Donald Trump’s demand for loyalty will make it impossible for him to govern

 (Getty Images)
(Getty Images)

You may remember that on Thursday, we reported that Mitt Romney accused Mitch McConnell of being “ambiguous” in a meeting with Senate Republicans where McConnell spoke about the politics around a deal that would restrict immigration in exchange for aid to Ukraine. Romney — a longtime Trump critic — also suggested that Trump was trying to kill the bill so he could “blame Biden” for a surge of migrants at the US-Mexican border.

Later on Thursday, Trump responded to Romney’s accusations. “He knows nothing about me, or my views,” the former president wrote on Truth Social, and continued in his all-caps style: “we need a Strong, Powerful, and essentially ‘PERFECT’ Border and, unless we get that, we are better off not making a Deal.”

Trump and Romney have one of the most tortured relationships in recent Republican history. Trump endorsed Romney when the latter ran and lost to Barack Obama (that was back when Trump was pushing the racist conspiracy theory that Obama was not born in the United States.) Romney didn’t exactly return the favor; he came out against Trump in 2016. But after Trump won, he and Romney dined together. It was said that the former Massachusetts governor hoped to become secretary of state.

Yet, when Romney won a Senate seat in Utah, he became the first senator to vote to convict a president of their own party in an impeachment trial — and he did so twice with Trump.

Romney can afford to speak out against Trump largely because he will leave the Senate at the end of this year. At the same time, despite only serving one term, he’s one of the most effective negotiators in the Senate. During Trump’s presidency, he negotiated most of the Covid-19 relief packages. He also collaborated with President Joe Biden on infrastructure and Ukraine. He even voted to put Ketanji Brown Jackson on the Supreme Court.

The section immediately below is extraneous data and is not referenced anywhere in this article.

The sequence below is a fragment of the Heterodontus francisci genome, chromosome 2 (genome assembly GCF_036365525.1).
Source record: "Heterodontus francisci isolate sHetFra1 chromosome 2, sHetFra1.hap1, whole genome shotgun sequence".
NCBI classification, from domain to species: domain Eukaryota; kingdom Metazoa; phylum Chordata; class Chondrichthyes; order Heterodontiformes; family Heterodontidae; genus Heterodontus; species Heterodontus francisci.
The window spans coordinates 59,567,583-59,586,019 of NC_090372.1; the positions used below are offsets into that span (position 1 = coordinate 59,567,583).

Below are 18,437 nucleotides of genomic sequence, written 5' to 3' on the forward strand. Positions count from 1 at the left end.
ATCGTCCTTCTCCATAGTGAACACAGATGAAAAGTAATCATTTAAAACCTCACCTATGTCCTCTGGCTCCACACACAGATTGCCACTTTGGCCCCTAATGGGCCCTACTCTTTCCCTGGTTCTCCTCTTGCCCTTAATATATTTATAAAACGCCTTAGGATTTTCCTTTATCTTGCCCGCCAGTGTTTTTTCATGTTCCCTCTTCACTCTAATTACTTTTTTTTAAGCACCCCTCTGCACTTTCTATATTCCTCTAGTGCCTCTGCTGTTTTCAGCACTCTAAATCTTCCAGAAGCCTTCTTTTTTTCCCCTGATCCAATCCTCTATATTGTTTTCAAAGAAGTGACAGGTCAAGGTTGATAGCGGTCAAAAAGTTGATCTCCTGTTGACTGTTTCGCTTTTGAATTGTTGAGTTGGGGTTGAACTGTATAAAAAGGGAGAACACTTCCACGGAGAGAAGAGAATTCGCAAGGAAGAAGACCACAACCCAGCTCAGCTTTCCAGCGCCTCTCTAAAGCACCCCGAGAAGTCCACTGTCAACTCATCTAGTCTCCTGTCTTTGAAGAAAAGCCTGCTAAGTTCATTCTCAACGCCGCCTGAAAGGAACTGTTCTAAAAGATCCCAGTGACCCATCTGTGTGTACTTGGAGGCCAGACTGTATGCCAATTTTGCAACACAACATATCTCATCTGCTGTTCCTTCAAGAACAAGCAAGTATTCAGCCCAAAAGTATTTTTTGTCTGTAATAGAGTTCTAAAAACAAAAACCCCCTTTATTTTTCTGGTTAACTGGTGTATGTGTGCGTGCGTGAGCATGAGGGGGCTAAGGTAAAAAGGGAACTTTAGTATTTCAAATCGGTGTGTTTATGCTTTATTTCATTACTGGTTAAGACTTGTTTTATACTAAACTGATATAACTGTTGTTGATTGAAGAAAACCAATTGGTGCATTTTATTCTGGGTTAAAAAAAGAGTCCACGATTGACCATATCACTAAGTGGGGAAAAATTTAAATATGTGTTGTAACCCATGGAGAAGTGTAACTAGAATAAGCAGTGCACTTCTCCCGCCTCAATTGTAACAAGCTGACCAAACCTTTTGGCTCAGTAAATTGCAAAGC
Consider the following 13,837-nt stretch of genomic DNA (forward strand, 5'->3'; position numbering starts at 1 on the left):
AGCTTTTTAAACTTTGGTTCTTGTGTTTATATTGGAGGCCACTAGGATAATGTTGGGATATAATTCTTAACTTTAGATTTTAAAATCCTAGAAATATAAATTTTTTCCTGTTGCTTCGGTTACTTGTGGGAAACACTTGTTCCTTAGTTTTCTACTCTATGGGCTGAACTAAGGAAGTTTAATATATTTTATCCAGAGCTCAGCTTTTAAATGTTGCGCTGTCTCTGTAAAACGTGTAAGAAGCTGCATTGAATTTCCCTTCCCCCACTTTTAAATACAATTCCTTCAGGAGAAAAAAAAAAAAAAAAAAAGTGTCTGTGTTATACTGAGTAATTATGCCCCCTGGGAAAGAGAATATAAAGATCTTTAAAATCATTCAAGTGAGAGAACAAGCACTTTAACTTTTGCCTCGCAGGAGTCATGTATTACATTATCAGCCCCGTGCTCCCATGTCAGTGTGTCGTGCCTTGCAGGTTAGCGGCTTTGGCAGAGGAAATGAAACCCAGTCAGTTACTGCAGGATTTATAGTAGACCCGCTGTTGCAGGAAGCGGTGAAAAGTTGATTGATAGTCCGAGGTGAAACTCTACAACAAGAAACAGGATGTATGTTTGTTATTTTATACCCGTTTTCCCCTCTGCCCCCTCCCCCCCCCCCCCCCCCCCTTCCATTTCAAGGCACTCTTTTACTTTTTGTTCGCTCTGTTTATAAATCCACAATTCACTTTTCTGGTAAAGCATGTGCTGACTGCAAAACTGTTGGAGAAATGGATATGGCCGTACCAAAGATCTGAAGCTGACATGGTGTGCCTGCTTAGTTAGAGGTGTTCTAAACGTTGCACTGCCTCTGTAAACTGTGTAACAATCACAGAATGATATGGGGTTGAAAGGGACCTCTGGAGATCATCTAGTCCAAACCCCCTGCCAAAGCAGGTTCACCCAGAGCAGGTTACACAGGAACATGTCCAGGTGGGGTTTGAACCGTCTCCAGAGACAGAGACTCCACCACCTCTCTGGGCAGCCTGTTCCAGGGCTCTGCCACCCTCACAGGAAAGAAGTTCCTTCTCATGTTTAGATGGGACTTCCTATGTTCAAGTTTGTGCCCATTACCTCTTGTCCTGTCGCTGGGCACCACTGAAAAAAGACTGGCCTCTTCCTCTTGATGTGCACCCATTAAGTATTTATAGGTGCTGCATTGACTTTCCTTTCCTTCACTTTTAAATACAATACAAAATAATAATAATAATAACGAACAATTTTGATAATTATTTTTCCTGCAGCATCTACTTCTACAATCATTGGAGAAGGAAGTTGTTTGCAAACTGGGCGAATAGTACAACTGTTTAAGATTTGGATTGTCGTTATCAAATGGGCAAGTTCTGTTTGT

Despite this, Romney has not pivoted back to his days of being a moderate New England Republican. He’s still very conservative, particularly when it comes to immigration. He is simply a conservative who knows how to govern. But Trump’s demand for loyalty means that many Republicans who do not subscribe to MAGA’s ideology of burning the place to the ground are leaving. In the short term, that might feel like a win to the 45th president. In the long term, it’ll be a loss in terms of what he will actually be able to achieve in government.

Romney’s exit will be just the latest from Republicans who voted to convict Trump for his actions on January 6. Ben Sasse resigned to become president of the University of Florida. Richard Burr of North Carolina retired, as did Pennsylvania’s Pat Toomey. The latter two also focused heavily on governing, with Burr leading the Senate Intelligence Committee and Toomey authoring legislation to address gun violence.